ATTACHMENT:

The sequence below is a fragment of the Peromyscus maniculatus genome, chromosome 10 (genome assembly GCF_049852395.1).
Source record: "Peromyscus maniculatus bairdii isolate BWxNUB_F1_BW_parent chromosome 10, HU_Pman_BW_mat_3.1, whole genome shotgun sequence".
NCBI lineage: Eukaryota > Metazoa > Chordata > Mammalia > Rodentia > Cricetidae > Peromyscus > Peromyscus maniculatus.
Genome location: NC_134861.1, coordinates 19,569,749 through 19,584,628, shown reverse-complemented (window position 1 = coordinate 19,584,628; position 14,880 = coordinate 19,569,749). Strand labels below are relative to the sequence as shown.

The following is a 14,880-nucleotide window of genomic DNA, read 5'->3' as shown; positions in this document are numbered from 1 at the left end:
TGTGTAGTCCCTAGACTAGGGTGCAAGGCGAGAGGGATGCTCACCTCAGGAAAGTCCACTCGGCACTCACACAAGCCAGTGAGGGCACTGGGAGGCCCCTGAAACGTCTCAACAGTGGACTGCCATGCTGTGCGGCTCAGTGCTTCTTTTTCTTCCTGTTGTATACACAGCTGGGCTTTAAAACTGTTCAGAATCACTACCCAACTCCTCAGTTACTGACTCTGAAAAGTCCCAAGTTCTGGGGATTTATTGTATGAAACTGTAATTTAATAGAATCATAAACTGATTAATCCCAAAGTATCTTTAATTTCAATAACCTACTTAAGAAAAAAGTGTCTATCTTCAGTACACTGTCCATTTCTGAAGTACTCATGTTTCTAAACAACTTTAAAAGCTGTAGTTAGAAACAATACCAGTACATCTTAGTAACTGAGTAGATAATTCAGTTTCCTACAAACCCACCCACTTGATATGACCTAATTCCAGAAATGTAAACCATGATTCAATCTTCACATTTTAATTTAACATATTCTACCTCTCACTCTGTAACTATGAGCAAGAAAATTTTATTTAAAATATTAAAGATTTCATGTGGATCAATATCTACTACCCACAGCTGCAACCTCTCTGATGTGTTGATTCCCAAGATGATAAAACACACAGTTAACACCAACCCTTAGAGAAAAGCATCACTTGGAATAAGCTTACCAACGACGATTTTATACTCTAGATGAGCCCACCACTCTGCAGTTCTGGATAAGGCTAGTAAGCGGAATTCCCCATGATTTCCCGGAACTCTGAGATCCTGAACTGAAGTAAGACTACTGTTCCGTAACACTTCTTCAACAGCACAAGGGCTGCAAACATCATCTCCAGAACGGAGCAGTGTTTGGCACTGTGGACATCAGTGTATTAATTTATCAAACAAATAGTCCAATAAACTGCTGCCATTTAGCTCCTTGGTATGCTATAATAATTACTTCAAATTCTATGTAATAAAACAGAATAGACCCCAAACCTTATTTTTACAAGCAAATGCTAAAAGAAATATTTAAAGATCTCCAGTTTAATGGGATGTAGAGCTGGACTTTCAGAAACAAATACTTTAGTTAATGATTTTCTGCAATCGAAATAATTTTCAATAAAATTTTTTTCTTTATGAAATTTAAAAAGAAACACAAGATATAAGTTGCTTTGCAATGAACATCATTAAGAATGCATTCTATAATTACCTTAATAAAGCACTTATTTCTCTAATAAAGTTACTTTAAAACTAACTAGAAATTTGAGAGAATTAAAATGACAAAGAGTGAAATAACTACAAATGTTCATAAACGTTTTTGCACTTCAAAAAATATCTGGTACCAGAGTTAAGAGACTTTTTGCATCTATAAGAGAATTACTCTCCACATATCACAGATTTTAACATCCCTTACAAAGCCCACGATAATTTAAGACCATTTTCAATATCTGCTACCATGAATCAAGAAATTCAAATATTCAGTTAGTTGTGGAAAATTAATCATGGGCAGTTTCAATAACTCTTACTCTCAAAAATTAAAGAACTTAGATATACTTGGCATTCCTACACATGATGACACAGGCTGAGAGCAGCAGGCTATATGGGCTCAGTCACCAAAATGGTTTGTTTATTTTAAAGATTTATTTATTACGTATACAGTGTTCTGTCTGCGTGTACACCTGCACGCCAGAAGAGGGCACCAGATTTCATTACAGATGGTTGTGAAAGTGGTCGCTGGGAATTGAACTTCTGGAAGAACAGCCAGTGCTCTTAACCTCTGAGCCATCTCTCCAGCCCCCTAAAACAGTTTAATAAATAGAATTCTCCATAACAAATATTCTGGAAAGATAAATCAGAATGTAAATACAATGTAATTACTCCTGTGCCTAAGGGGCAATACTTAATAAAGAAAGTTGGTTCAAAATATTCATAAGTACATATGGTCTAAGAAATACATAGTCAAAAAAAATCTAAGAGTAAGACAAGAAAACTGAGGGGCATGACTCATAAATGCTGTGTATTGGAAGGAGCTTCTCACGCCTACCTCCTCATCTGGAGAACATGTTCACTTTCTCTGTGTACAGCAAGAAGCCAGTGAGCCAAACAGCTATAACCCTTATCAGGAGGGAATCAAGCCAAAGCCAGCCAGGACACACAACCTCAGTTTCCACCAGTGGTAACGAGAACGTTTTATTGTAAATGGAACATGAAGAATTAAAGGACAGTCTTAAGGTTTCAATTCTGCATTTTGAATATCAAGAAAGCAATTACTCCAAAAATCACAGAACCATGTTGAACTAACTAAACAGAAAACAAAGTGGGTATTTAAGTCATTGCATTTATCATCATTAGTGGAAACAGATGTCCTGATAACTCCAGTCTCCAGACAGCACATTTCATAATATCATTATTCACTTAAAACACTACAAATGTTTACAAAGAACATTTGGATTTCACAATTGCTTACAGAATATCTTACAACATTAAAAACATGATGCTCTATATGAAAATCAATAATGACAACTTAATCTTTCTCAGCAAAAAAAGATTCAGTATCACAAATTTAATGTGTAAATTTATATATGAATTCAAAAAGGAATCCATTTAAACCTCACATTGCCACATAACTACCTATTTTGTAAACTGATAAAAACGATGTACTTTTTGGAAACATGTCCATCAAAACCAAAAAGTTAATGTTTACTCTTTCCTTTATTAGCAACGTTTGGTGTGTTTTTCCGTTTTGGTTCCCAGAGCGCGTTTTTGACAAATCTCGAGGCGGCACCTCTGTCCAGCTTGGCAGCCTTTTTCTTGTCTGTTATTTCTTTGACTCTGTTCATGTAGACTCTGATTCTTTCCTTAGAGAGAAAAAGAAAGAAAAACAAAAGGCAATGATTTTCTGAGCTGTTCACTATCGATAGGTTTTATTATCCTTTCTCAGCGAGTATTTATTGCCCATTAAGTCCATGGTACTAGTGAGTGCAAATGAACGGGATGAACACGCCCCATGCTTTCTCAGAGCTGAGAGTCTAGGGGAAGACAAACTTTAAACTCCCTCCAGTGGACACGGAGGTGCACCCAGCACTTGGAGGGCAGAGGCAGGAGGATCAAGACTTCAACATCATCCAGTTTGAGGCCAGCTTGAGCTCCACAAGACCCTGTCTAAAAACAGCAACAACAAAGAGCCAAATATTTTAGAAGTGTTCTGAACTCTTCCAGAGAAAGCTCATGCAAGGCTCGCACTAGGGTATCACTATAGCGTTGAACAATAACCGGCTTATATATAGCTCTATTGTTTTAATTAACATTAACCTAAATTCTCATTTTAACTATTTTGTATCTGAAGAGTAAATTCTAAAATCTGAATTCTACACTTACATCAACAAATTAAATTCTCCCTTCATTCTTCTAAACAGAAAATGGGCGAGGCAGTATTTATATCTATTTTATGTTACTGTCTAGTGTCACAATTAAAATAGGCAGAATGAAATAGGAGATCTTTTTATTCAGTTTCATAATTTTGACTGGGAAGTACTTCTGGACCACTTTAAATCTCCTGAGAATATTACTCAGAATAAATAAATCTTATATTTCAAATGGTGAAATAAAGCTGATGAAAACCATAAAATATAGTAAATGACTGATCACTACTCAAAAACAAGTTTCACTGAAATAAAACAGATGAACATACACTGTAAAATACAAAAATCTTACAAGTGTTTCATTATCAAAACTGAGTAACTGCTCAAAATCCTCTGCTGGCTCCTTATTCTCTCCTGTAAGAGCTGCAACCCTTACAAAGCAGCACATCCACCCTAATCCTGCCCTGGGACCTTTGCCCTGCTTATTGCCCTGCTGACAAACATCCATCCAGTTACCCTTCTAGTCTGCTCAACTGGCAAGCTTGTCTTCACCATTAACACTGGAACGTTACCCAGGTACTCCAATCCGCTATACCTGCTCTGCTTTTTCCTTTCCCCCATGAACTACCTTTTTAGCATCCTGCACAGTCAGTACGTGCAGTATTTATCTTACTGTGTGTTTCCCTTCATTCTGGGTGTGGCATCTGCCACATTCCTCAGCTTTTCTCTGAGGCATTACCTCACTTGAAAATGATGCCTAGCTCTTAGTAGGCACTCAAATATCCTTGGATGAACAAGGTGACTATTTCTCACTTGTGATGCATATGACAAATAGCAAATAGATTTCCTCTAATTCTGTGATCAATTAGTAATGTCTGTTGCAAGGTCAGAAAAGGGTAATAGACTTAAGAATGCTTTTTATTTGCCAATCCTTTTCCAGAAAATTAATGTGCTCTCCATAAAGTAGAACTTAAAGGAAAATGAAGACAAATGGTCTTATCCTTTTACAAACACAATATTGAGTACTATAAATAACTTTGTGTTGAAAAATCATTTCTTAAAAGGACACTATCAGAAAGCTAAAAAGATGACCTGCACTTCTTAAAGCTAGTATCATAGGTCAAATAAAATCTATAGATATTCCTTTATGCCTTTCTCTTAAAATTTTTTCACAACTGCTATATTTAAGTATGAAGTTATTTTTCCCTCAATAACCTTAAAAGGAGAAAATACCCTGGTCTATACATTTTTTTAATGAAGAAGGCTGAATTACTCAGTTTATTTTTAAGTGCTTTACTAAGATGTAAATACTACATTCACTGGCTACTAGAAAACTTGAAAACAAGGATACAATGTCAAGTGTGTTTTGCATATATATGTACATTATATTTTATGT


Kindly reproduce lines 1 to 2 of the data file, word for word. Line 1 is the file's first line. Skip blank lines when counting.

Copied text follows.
The sequence below is a fragment of the Peromyscus maniculatus genome, chromosome 10 (genome assembly GCF_049852395.1).
Source record: "Peromyscus maniculatus bairdii isolate BWxNUB_F1_BW_parent chromosome 10, HU_Pman_BW_mat_3.1, whole genome shotgun sequence".